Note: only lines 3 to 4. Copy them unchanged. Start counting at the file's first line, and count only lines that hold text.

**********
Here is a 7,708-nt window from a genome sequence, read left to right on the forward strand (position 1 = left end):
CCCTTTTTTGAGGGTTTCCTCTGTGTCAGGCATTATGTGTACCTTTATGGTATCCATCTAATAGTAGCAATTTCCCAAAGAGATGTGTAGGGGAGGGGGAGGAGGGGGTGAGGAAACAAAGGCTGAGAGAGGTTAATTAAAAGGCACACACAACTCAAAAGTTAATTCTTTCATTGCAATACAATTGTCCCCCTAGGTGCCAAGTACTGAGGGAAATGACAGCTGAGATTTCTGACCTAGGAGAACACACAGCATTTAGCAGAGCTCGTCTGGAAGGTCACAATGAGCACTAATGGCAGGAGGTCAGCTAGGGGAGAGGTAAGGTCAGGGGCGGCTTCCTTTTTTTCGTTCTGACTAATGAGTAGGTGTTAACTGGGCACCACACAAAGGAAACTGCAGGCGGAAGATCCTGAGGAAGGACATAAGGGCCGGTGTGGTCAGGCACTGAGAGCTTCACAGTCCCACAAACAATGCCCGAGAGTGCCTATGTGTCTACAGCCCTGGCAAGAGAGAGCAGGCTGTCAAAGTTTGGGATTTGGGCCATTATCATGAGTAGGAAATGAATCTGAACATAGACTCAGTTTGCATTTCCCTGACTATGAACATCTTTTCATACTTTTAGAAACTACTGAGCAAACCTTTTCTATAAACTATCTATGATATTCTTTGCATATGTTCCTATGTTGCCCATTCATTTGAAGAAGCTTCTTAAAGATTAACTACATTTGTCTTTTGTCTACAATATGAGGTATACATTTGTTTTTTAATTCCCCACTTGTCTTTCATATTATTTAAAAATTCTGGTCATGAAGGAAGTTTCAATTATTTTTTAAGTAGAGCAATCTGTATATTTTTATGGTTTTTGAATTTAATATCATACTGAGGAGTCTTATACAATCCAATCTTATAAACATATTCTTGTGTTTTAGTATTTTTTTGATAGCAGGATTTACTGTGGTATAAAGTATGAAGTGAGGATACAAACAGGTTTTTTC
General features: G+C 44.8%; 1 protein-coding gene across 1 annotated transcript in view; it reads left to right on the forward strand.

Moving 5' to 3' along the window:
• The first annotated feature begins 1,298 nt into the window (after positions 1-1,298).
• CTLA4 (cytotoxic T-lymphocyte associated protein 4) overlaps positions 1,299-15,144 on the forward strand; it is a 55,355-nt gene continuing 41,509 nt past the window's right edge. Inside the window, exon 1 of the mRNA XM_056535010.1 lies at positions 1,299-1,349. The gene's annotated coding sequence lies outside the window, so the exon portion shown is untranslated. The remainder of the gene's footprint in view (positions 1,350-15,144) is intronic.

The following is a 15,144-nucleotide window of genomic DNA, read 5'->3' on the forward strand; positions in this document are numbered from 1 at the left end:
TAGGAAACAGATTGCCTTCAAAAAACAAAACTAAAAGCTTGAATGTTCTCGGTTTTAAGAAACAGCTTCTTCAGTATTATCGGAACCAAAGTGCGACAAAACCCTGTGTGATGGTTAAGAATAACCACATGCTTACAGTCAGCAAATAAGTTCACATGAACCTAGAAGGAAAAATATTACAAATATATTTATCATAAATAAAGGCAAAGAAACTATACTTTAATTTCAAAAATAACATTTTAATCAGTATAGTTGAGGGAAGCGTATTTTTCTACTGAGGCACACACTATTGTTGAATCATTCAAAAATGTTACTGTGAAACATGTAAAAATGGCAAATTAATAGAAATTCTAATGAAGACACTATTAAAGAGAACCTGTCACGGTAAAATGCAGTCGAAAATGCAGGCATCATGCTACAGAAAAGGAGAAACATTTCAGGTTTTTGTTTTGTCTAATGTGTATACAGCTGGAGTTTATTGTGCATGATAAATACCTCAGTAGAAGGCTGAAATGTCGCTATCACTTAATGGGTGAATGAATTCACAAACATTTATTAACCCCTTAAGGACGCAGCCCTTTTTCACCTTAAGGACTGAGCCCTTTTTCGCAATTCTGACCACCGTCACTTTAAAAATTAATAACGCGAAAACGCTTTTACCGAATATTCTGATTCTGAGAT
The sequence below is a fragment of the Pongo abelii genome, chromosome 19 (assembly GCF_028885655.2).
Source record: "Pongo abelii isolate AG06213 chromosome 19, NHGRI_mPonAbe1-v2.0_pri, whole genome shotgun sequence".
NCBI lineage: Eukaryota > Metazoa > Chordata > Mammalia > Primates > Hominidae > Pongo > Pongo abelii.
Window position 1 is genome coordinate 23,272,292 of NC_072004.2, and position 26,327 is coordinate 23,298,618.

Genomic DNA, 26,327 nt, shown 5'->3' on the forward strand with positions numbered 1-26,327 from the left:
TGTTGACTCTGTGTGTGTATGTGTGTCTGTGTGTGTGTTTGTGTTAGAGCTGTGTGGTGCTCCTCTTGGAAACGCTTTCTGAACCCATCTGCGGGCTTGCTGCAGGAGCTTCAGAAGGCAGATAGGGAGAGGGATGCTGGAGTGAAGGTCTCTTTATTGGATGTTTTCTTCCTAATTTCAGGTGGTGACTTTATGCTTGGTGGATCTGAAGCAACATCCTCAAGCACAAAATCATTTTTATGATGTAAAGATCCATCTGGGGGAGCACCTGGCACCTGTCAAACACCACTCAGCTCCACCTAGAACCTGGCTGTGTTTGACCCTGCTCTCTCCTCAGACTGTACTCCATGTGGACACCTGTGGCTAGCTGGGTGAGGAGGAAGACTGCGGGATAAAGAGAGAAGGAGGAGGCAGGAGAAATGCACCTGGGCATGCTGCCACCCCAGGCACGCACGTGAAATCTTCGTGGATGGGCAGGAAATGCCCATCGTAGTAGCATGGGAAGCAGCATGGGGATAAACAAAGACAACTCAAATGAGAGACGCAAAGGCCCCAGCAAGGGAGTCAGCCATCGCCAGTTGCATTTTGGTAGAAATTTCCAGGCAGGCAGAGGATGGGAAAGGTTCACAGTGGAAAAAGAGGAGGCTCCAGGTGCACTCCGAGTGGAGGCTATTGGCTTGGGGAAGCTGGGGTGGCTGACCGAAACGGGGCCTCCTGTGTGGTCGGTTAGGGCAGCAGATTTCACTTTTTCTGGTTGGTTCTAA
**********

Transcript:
General features: G+C 44.8%; 1 protein-coding gene across 1 annotated transcript in view; it reads left to right on the forward strand.

Moving 5' to 3' along the window: